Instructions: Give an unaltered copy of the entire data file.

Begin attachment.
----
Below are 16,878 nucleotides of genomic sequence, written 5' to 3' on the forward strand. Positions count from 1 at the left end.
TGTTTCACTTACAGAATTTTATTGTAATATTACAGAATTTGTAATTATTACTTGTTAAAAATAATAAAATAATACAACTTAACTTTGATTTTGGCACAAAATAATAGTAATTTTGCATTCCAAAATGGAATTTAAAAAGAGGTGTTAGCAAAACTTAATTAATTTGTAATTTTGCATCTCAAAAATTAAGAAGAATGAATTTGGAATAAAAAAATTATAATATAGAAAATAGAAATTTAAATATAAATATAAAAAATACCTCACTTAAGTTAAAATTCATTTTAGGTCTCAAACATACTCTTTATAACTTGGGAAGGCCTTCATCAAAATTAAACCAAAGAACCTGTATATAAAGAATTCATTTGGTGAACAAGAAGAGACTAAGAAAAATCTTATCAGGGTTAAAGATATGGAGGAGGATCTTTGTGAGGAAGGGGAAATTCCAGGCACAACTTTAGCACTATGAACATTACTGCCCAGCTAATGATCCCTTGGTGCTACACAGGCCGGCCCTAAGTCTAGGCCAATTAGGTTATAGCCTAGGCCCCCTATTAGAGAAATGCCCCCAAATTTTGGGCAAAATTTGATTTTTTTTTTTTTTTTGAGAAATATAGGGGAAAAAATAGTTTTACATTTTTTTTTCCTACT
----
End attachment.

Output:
Below are 16,878 nucleotides of genomic sequence, written 5' to 3' on the forward strand. Positions count from 1 at the left end.
TGTTTCACTTACAGAATTTTATTGTAATATTACAGAATTTGTAATTATTACTTGTTAAAAATAATAAAATAATACAACTTAACTTTGATTTTGGCACAAAATAATAGTAATTTTGCATTCCAAAATGGAATTTAAAAAGAGGTGTTAGCAAAACTTAATTAATTTGTAATTTTGCATCTCAAAAATTAAGAAGAATGAATTTGGAATAAAAAAATTATAATATAGAAAATAGAAATTTAAATATAAATATAAAAAATACCTCACTTAAGTTAAAATTCATTTTAGGTCTCAAACATACTCTTTATAACTTGGGAAGGCCTTCATCAAAATTAAACCAAAGAACCTGTATATAAAGAATTCATTTGGTGAACAAGAAGAGACTAAGAAAAATCTTATCAGGGTTAAAGATATGGAGGAGGATCTTTGTGAGGAAGGGGAAATTCCAGGCACAACTTTAGCACTATGAACATTACTGCCCAGCTAATGATCCCTTGGTGCTACACAGGCCGGCCCTAAGTCTAGGCCAATTAGGTTATAGCCTAGGCCCCCTATTAGAGAAATGCCCCCAAATTTTGGGCAAAATTTGATTTTTTTTTTTTTTTTGAGAAATATAGGGGAAAAAATAGTTTTACATTTTTTTTTCCTACT